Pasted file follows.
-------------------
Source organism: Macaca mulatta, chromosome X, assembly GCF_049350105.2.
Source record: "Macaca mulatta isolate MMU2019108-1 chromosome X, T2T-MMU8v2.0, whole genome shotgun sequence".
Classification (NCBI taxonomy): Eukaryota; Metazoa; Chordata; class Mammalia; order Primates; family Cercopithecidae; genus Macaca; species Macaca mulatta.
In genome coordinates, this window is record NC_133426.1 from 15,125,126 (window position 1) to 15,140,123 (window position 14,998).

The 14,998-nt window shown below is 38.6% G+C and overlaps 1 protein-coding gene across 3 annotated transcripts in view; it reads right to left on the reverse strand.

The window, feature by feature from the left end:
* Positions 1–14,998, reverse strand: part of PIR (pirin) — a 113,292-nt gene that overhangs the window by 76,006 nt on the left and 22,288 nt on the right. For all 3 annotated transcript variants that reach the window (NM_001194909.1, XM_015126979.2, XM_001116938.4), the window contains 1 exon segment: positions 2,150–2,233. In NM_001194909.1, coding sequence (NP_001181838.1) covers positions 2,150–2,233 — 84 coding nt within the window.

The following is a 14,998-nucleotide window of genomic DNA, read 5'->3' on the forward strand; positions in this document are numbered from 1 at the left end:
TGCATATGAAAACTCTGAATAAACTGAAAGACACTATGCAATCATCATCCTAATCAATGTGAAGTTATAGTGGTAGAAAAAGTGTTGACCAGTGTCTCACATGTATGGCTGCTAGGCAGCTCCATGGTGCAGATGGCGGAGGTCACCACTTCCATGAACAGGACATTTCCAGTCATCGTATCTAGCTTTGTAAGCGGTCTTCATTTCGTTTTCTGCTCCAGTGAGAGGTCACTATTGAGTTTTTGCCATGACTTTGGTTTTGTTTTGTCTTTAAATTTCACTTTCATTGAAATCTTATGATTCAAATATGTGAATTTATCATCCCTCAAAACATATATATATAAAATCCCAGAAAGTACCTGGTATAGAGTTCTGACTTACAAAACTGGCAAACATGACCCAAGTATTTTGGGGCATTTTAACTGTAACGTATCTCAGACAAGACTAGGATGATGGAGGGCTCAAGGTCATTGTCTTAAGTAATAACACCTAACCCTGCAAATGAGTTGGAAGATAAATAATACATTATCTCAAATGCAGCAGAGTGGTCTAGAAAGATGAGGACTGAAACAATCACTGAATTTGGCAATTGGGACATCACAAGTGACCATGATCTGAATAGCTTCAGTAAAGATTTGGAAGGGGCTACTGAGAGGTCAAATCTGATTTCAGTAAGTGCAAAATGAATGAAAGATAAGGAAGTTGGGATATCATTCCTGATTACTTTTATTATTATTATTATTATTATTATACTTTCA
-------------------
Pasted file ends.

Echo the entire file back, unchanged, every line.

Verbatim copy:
Source organism: Macaca mulatta, chromosome X, assembly GCF_049350105.2.
Source record: "Macaca mulatta isolate MMU2019108-1 chromosome X, T2T-MMU8v2.0, whole genome shotgun sequence".
Classification (NCBI taxonomy): Eukaryota; Metazoa; Chordata; class Mammalia; order Primates; family Cercopithecidae; genus Macaca; species Macaca mulatta.
In genome coordinates, this window is record NC_133426.1 from 15,125,126 (window position 1) to 15,140,123 (window position 14,998).

The 14,998-nt window shown below is 38.6% G+C and overlaps 1 protein-coding gene across 3 annotated transcripts in view; it reads right to left on the reverse strand.

The window, feature by feature from the left end:
* Positions 1–14,998, reverse strand: part of PIR (pirin) — a 113,292-nt gene that overhangs the window by 76,006 nt on the left and 22,288 nt on the right. For all 3 annotated transcript variants that reach the window (NM_001194909.1, XM_015126979.2, XM_001116938.4), the window contains 1 exon segment: positions 2,150–2,233. In NM_001194909.1, coding sequence (NP_001181838.1) covers positions 2,150–2,233 — 84 coding nt within the window.

The following is a 14,998-nucleotide window of genomic DNA, read 5'->3' on the forward strand; positions in this document are numbered from 1 at the left end:
TGCATATGAAAACTCTGAATAAACTGAAAGACACTATGCAATCATCATCCTAATCAATGTGAAGTTATAGTGGTAGAAAAAGTGTTGACCAGTGTCTCACATGTATGGCTGCTAGGCAGCTCCATGGTGCAGATGGCGGAGGTCACCACTTCCATGAACAGGACATTTCCAGTCATCGTATCTAGCTTTGTAAGCGGTCTTCATTTCGTTTTCTGCTCCAGTGAGAGGTCACTATTGAGTTTTTGCCATGACTTTGGTTTTGTTTTGTCTTTAAATTTCACTTTCATTGAAATCTTATGATTCAAATATGTGAATTTATCATCCCTCAAAACATATATATATAAAATCCCAGAAAGTACCTGGTATAGAGTTCTGACTTACAAAACTGGCAAACATGACCCAAGTATTTTGGGGCATTTTAACTGTAACGTATCTCAGACAAGACTAGGATGATGGAGGGCTCAAGGTCATTGTCTTAAGTAATAACACCTAACCCTGCAAATGAGTTGGAAGATAAATAATACATTATCTCAAATGCAGCAGAGTGGTCTAGAAAGATGAGGACTGAAACAATCACTGAATTTGGCAATTGGGACATCACAAGTGACCATGATCTGAATAGCTTCAGTAAAGATTTGGAAGGGGCTACTGAGAGGTCAAATCTGATTTCAGTAAGTGCAAAATGAATGAAAGATAAGGAAGTTGGGATATCATTCCTGATTACTTTTATTATTATTATTATTATTATTATACTTTCA